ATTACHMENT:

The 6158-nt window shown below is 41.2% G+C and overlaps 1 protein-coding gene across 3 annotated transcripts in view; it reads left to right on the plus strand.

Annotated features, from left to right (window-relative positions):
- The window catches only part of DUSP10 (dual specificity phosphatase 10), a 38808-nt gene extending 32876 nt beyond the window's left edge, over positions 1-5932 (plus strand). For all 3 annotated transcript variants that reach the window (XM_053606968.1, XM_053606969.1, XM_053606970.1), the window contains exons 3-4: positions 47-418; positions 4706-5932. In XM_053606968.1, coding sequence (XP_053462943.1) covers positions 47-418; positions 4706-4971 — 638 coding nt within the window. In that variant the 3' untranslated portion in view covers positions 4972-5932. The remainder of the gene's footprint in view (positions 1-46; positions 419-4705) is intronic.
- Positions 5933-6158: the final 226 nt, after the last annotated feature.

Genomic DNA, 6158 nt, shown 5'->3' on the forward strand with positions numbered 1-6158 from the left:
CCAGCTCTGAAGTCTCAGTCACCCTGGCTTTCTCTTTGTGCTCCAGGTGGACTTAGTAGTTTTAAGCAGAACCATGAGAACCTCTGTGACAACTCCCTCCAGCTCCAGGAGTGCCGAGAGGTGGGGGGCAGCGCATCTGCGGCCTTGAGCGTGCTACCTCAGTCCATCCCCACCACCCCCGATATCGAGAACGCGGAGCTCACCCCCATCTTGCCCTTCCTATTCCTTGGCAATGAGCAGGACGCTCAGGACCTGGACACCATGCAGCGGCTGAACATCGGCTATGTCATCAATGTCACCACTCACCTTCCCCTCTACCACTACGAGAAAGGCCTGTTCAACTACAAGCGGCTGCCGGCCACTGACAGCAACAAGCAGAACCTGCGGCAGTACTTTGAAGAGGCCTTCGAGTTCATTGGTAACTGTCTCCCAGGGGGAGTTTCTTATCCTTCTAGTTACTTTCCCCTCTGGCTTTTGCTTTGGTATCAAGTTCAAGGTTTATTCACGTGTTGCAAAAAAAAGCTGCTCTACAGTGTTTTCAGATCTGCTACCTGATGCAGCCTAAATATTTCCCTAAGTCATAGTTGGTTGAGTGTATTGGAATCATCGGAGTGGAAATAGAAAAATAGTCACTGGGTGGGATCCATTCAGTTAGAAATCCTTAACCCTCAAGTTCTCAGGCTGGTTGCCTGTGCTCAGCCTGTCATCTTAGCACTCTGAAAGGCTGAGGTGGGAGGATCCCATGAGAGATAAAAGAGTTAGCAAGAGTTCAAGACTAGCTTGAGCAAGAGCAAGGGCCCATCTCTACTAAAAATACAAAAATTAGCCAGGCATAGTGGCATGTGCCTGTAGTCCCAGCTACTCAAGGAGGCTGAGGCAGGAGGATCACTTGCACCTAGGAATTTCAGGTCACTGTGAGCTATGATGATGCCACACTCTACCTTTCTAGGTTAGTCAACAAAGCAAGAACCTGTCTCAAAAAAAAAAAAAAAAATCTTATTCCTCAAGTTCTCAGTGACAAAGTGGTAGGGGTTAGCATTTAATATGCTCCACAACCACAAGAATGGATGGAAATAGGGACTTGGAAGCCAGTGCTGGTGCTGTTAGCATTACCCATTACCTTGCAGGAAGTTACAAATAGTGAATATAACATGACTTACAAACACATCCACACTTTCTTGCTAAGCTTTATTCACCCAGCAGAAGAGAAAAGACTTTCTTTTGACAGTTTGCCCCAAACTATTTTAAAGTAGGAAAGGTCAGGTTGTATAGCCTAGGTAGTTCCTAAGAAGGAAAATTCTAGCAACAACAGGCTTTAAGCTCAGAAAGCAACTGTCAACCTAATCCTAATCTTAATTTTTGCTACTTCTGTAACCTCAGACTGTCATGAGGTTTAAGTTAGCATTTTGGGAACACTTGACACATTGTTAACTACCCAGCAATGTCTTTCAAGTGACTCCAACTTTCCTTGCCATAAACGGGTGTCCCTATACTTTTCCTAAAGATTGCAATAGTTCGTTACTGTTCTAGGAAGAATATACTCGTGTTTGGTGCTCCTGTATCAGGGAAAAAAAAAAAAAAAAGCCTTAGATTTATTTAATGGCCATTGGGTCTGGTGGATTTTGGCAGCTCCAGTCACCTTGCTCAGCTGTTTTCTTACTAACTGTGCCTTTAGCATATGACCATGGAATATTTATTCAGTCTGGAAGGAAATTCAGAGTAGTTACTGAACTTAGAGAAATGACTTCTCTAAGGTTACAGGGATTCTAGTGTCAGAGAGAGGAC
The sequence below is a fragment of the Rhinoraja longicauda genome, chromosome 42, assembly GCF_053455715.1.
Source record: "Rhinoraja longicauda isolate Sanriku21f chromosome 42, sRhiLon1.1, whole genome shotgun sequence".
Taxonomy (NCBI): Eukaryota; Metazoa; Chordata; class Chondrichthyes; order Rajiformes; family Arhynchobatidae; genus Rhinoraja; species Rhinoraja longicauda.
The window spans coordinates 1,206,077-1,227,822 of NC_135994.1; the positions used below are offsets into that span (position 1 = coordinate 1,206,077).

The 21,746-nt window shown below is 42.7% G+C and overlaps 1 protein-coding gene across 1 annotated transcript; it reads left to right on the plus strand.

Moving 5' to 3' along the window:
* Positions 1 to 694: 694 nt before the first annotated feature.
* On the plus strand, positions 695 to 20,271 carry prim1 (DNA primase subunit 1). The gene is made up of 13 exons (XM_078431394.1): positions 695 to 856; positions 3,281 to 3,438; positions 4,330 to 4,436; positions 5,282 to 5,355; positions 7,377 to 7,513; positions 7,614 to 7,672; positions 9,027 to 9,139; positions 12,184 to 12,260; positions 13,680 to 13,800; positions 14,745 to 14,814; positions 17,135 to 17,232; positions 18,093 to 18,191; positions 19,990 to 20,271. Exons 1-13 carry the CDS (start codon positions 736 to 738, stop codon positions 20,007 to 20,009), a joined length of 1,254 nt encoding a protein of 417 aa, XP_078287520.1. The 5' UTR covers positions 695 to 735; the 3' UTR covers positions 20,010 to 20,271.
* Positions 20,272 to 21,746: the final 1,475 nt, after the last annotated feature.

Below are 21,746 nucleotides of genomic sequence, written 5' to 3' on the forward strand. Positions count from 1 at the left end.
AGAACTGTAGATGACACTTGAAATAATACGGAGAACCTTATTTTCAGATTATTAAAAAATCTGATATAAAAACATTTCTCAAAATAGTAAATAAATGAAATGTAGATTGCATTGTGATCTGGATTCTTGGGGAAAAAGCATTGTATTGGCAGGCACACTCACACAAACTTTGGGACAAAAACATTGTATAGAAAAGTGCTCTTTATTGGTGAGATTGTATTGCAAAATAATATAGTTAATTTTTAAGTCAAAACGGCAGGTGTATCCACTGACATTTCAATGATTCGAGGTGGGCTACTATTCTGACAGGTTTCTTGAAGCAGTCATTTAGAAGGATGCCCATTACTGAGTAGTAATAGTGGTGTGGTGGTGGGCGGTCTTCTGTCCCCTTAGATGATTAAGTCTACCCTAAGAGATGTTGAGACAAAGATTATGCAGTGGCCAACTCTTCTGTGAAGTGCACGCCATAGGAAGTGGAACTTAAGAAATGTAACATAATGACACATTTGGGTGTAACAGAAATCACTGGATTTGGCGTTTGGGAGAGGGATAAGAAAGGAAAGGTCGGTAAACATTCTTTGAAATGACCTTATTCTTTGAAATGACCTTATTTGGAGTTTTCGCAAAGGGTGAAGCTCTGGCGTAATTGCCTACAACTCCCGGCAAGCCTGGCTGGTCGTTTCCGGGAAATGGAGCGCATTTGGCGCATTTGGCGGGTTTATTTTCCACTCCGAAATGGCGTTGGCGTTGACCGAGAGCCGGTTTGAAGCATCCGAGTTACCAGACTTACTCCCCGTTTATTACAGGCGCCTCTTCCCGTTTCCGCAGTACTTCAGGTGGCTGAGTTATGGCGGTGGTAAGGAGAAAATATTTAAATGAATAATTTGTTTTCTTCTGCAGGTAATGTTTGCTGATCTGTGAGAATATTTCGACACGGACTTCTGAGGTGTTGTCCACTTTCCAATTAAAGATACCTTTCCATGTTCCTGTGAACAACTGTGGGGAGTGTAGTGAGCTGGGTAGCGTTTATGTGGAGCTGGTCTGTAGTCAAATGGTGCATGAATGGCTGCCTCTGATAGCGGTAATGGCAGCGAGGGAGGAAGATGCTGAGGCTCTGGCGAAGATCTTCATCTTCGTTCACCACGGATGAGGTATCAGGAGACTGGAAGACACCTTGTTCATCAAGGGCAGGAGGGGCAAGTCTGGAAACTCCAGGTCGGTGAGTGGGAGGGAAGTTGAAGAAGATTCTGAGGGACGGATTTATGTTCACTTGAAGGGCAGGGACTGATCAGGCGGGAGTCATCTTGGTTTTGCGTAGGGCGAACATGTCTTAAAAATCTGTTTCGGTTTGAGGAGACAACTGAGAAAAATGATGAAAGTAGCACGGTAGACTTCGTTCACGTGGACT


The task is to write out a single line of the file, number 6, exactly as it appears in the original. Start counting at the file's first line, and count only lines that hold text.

CCAGCTCTGAAGTCTCAGTCACCCTGGCTTTCTCTTTGTGCTCCAGGTGGACTTAGTAGTTTTAAGCAGAACCATGAGAACCTCTGTGACAACTCCCTCCAGCTCCAGGAGTGCCGAGAGGTGGGGGGCAGCGCATCTGCGGCCTTGAGCGTGCTACCTCAGTCCATCCCCACCACCCCCGATATCGAGAACGCGGAGCTCACCCCCATCTTGCCCTTCCTATTCCTTGGCAATGAGCAGGACGCTCAGGACCTGGACACCATGCAGCGGCTGAACATCGGCTATGTCATCAATGTCACCACTCACCTTCCCCTCTACCACTACGAGAAAGGCCTGTTCAACTACAAGCGGCTGCCGGCCACTGACAGCAACAAGCAGAACCTGCGGCAGTACTTTGAAGAGGCCTTCGAGTTCATTGGTAACTGTCTCCCAGGGGGAGTTTCTTATCCTTCTAGTTACTTTCCCCTCTGGCTTTTGCTTTGGTATCAAGTTCAAGGTTTATTCACGTGTTGCAAAAAAAAGCTGCTCTACAGTGTTTTCAGATCTGCTACCTGATGCAGCCTAAATATTTCCCTAAGTCATAGTTGGTTGAGTGTATTGGAATCATCGGAGTGGAAATAGAAAAATAGTCACTGGGTGGGATCCATTCAGTTAGAAATCCTTAACCCTCAAGTTCTCAGGCTGGTTGCCTGTGCTCAGCCTGTCATCTTAGCACTCTGAAAGGCTGAGGTGGGAGGATCCCATGAGAGATAAAAGAGTTAGCAAGAGTTCAAGACTAGCTTGAGCAAGAGCAAGGGCCCATCTCTACTAAAAATACAAAAATTAGCCAGGCATAGTGGCATGTGCCTGTAGTCCCAGCTACTCAAGGAGGCTGAGGCAGGAGGATCACTTGCACCTAGGAATTTCAGGTCACTGTGAGCTATGATGATGCCACACTCTACCTTTCTAGGTTAGTCAACAAAGCAAGAACCTGTCTCAAAAAAAAAAAAAAAAATCTTATTCCTCAAGTTCTCAGTGACAAAGTGGTAGGGGTTAGCATTTAATATGCTCCACAACCACAAGAATGGATGGAAATAGGGACTTGGAAGCCAGTGCTGGTGCTGTTAGCATTACCCATTACCTTGCAGGAAGTTACAAATAGTGAATATAACATGACTTACAAACACATCCACACTTTCTTGCTAAGCTTTATTCACCCAGCAGAAGAGAAAAGACTTTCTTTTGACAGTTTGCCCCAAACTATTTTAAAGTAGGAAAGGTCAGGTTGTATAGCCTAGGTAGTTCCTAAGAAGGAAAATTCTAGCAACAACAGGCTTTAAGCTCAGAAAGCAACTGTCAACCTAATCCTAATCTTAATTTTTGCTACTTCTGTAACCTCAGACTGTCATGAGGTTTAAGTTAGCATTTTGGGAACACTTGACACATTGTTAACTACCCAGCAATGTCTTTCAAGTGACTCCAACTTTCCTTGCCATAAACGGGTGTCCCTATACTTTTCCTAAAGATTGCAATAGTTCGTTACTGTTCTAGGAAGAATATACTCGTGTTTGGTGCTCCTGTATCAGGGAAAAAAAAAAAAAAAAGCCTTAGATTTATTTAATGGCCATTGGGTCTGGTGGATTTTGGCAGCTCCAGTCACCTTGCTCAGCTGTTTTCTTACTAACTGTGCCTTTAGCATATGACCATGGAATATTTATTCAGTCTGGAAGGAAATTCAGAGTAGTTACTGAACTTAGAGAAATGACTTCTCTAAGGTTACAGGGATTCTAGTGTCAGAGAGAGGAC